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Stx Ii, LLC v. Union Telecard Alliance

May 4, 2011

STX II, LLC,
PLAINTIFF,
v.
UNION TELECARD ALLIANCE, LLC, AND IDT TELECOM, INC., DEFENDANTS.



The opinion of the court was delivered by: Hon. Stanley R. Chesler

NOT FOR PUBLICATION

OPINION

CHESLER, U.S.D.J.

This matter comes before the Court upon the motion for partial summary judgment, pursuant to Federal Rule of Civil Procedure 56, by third party Plaintiffs Union Telecard Alliance, LLC and IDT Telecom, Inc. (collectively, the "TPPs"). The Court heard oral argument on the motion on May 2, 2011. For the reasons stated below, the motion will be granted.

The TPPs move for partial summary judgment on the counterclaims asserted by third party Defendants Diamond Phone Card, Inc., Nasreen Gilani, and Samsuddin Panjwani (collectively, the "TPDs"). The TPDs have asserted five counterclaims: 1) breach of contract by failure to provide the best rates; 2) detrimental reliance on a guarantee; 3) breach of contract by failure to satisfy the debts of King Distributors; 4) tortious interference with contract; and 5) breach of contract by deactivating calling cards.

The TPPs contend that the counterclaims all arise out of the former business operations of Diamond Phone Card, Inc., which bought and sold phone cards, and that Diamond sold all these claims to an entity named STi. The TPPs argue that, therefore, the TPDs have no remaining legal interest in the counterclaims they have asserted, and therefore lack standing to bring these claims.

In opposition, the TPDs contend that "Diamond did not surrender any claims or causes of action related to calling cards distributed by UTA when it sold its intellectual property." (TPD's Opp. Br. 21.) The TPDs point to the provisions of the Asset Purchase Agreement dated February 27, 2009 (the "Agreement"). The Agreement provides that the sellers, the TPDs, convey to the purchaser, STi Prepaid, LLC, "[a]ll Intellectual Property owned or used in connection with the Business." (Zielinski Dec. Ex. I at § 2.01(a).) The Agreement also provides for the transfer of the following:

Except for the Excise Tax Claim, all claims, causes of action, rights of recovery and rights of set-off of any kind pertaining to or arising out of and accruing to the benefit of Seller and relating to the Purchased Assets. (Id. at § 2.01(c).)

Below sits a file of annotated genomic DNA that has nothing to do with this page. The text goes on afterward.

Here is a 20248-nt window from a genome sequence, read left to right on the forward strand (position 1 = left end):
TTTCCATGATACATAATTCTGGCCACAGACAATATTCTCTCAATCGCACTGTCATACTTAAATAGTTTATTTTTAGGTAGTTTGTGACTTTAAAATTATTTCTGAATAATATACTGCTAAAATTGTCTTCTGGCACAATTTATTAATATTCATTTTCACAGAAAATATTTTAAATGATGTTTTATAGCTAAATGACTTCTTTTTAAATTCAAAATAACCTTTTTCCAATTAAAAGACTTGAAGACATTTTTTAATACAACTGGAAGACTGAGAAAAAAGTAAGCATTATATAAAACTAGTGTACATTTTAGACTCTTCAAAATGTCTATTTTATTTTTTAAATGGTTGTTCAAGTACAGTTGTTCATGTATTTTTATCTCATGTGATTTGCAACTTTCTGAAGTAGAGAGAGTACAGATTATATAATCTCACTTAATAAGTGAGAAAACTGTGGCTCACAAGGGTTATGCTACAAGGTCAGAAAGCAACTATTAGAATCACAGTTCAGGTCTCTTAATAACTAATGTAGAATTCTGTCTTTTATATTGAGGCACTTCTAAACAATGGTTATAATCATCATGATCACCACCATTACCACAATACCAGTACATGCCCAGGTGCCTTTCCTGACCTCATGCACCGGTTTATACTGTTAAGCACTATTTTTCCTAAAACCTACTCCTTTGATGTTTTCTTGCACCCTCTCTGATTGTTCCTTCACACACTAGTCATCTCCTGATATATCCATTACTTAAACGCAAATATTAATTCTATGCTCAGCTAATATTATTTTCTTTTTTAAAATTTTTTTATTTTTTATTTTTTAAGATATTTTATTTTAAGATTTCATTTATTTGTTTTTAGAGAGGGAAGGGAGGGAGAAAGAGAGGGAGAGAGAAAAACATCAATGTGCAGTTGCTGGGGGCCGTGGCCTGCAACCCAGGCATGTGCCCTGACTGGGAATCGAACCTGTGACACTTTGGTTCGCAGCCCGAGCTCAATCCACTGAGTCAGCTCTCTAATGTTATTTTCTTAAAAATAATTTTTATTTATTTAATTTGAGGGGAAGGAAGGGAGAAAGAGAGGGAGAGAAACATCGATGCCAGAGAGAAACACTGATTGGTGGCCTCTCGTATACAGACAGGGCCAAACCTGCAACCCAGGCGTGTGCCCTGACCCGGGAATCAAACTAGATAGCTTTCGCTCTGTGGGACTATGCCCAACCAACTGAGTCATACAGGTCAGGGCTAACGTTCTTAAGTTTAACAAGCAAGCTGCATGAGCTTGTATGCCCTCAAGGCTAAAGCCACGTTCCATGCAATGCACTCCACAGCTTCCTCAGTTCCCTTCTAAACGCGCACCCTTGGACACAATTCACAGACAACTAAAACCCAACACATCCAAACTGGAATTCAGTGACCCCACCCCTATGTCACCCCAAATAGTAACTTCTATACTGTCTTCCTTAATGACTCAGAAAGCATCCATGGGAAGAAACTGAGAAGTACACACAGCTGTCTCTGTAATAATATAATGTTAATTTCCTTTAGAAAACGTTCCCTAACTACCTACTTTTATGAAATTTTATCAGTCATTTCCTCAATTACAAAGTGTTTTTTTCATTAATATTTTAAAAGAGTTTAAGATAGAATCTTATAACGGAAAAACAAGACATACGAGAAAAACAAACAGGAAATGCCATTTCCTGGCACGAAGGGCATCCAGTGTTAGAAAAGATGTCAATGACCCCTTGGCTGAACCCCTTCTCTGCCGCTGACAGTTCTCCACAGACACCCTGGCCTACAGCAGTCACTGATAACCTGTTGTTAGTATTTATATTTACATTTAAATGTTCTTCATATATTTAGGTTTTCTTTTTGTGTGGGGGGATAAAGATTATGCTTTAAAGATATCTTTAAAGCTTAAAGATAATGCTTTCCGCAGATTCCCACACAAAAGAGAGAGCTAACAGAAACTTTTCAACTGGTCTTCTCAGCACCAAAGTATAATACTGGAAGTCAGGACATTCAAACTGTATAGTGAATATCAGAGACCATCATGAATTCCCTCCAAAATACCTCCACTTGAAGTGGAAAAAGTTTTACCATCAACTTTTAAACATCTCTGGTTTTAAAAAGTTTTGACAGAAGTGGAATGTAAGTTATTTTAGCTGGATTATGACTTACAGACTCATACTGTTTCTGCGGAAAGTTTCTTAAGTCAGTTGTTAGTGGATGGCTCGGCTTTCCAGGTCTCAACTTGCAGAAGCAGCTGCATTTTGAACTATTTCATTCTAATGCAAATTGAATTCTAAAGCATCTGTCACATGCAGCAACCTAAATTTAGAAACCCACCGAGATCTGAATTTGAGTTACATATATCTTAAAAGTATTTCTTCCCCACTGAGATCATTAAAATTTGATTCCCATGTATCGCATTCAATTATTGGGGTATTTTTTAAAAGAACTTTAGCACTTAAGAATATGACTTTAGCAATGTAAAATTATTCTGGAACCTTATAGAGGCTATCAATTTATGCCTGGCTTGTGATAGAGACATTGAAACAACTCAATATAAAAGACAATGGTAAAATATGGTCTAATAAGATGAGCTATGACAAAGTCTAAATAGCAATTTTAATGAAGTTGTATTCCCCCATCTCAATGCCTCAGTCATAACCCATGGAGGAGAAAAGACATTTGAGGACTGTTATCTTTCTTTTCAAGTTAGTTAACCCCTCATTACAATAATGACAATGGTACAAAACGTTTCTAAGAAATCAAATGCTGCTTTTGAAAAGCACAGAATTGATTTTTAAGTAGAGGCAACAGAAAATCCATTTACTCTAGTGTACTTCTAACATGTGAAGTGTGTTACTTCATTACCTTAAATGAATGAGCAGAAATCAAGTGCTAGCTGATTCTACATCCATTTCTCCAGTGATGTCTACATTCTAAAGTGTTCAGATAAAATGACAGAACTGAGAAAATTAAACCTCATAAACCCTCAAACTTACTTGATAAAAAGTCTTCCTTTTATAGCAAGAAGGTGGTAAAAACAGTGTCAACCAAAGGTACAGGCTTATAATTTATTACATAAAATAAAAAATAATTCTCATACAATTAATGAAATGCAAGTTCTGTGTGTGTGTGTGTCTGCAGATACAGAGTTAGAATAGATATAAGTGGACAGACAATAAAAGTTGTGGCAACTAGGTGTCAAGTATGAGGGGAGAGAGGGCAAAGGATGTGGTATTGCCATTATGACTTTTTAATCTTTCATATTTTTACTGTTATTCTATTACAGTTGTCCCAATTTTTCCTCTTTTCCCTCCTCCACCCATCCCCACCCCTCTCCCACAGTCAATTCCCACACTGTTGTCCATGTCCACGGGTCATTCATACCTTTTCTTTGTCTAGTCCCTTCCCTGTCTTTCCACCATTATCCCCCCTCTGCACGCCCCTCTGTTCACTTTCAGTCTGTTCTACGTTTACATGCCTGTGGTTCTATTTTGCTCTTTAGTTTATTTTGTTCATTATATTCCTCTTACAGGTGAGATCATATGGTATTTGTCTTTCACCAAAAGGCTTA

The brief submitted by the TPDs does not persuade this Court that the Agreement did not cover calling cards distributed by UTA. The brief does no more than make the assertion in one conclusory heading. The TPDs do offer the 30(b)(6) deposition testimony of Samsuddin Panjwani, who testified that Diamond did not sell anything but its "labels." (TPD's Opp. Br. 22.) The TPDs do not define what Mr. Panjwani meant by the word "labels," but, given the provisions of the Agreement, it would appear that he meant the trademarks and intellectual property associated with the phone card business.

This testimony raises no material factual issue. The language of the Agreement is clear and unambiguous. The seller conveyed all intellectual property used in connection with the phone card business to the purchaser. Given that the scope of the sale of intellectual property was total, the only way that TPDs could persuade that the UTA card business lies outside the scope of this provision would be to have provided evidence that the UTA cards were not associated with any intellectual property. The TPDs have offered no such evidence, and not even an explanation, to support the proposition that the UTA cards were not associated with any intellectual property, such that this part of the intellectual property of the business was not conveyed by the Agreement.

There is no dispute as to the existence or contents of the Asset Purchase Agreement. The clear language of the Agreement states that the TPDs conveyed all intellectual property used in connection with their business, as well as all claims pertaining to those purchased assets. The TPDs have offered no reason for this Court not to conclude that, under the Asset Purchase Agreement, "all" means all, and that the intellectual property associated with all calling cards, including the UTA cards, was conveyed to the purchaser.

The sole remaining question for this Court is whether the counterclaims asserted by the TPDs pertain to or relate to the intellectual property conveyed under the Asset Purchase Agreement. The First Counterclaim asserts that Diamond contracted with UTA and IDT for the purchase of calling cards, and that UTA and IDT breached a provision of this contract by failing to provide the best credit and discount rates. This claim pertains to, or relates to, the calling cards Diamond purchased from UTA and IDT, and the intellectual property associated with those calling cards. The Agreement conveyed the right to assert this counterclaim.

The Second and Third Counterclaims assert that UTA and IDT promised to guarantee the debts of King Distributors to Diamond and failed to do so. The Amended Answer asserts that King Distributors purchased calling cards from Diamond. (Am. Answ. ¶ 172.) A guarantee of debts incurred by the purchase of calling cards from Diamond pertains to, or relates to, the calling cards Diamond purchased from UTA and IDT, and the intellectual property associated with those calling cards. The Agreement conveyed the right to assert these counterclaims.

The Fourth Counterclaim asserts that UTA and IDT tortiously interfered with contracts Diamond had with customers by deactivating calling cards. This claim pertains to, or relates to, the calling cards Diamond purchased from UTA and IDT, and the intellectual property associated with those ...


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